Insurers set to drive premiums sky high
RUNNING your motor is about to get even more expensive following an inflation-busting increase in car insurance premiums.
Fraudulent whiplash claims and Chancellor George Osborne’s stealth taxes are primarily to blame for the fresh acceleration in costs, which has added £50 to the average motorist’s annual premium.
This is only the beginning as experts say that insurers are gearing up to drive premiums even higher.
The good news is that you could save hundreds of pounds by shopping around for cheaper cover elsewhere.
According to new research from MoneySupermarket.com the average motor insurance premium rose 12 per cent over the last year.
This is 24 times the inflation rate, which rose by just 0.5 per cent in the year to March, according to the Consumer Price Index. It leaves the average British motorist paying insurance premiums of £478 a year in the first three months of 2016, up from £428 last year.
Kevin Pratt, consumer affairs expert at MoneySupermarket, said recent premium rises painted a “bleaker picture” for drivers. “One of the main reasons for overall price hikes is the increase in insurance premium tax (IPT) from 6 per cent to 9.5 per cent last November.”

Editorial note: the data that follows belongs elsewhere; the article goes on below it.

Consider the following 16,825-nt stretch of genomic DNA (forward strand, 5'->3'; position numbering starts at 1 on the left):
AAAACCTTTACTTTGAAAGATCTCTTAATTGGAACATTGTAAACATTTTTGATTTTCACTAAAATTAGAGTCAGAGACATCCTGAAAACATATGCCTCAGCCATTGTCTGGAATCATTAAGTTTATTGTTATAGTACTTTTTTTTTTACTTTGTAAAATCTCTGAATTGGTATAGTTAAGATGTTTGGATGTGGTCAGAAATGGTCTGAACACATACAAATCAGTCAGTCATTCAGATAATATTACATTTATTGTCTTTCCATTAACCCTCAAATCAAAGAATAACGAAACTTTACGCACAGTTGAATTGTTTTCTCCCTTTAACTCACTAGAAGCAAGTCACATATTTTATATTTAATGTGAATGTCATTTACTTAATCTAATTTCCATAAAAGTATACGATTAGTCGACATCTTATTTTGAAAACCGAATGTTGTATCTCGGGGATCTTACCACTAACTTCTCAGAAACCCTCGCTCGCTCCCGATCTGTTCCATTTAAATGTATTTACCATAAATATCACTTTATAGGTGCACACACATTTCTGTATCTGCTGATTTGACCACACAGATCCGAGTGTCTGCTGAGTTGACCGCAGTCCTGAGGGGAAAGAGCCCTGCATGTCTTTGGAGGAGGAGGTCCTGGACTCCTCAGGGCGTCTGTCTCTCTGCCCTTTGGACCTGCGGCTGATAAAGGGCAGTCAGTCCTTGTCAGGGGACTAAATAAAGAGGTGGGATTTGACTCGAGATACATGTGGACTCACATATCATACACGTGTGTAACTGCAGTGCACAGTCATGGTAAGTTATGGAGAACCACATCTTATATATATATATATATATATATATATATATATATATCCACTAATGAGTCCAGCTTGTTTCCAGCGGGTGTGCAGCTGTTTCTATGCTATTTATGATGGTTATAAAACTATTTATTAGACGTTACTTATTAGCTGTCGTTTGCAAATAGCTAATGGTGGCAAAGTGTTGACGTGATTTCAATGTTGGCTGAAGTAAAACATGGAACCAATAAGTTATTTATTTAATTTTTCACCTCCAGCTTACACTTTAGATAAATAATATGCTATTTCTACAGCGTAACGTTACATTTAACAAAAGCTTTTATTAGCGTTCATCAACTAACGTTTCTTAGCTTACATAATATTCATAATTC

The Chancellor will follow this tax raid by raising IPT again in October to 10 per cent.
Pratt said: “Insurers are also charging more because of high payouts for whiplash claims, many of which are thought to be fraudulent.”
Motorists in some towns faced even greater price hikes, with drivers in Dartford, Worcester and Wolverhampton seeing premiums rise more than 20 per cent, Pratt added. “Local price increases could be the result of a surge in accidents or car crime. Each area will have its own story.”
Pratt said higher premiums should prompt drivers to hunt around at renewal. “Insurers like to save their best deals for new customers, so there is almost always a better deal to be had.”
The longer you have been with your insurer the more you are likely to save by switching, and Pratt said some motorists can cut their premiums by £232 a year.
Michael Lloyd, director of insurance at the AA, said Government attempts to cut fraudulent whiplash claims have stalled, with cases returning to their former levels after a brief dip.
He said: “Although the Government is planning further measures to curb injury claims, it is unlikely that insurers will discount premiums heavily on the assumption that costs will fall any time soon.”
CompareTheMarket.com’s director of insurance, Simon McCulloch, said rising motor premiums in 2015 will shock many motorists as it follows two years of flat premiums.
The leap in costs has hit motorists under 30 hardest, he said, with the average driver in that age group paying £1,095 a year. “While premiums costing over a £1,000 are usually paid by extremely young drivers and those with a high-risk profile or expensive cars, this bracket now encompasses many ordinary drivers under 30.”
McCulloch said drivers must do their bit to stoke competition by switching: “The more people shop around, the more competition there will be and the more downward pressure applied on pricing.”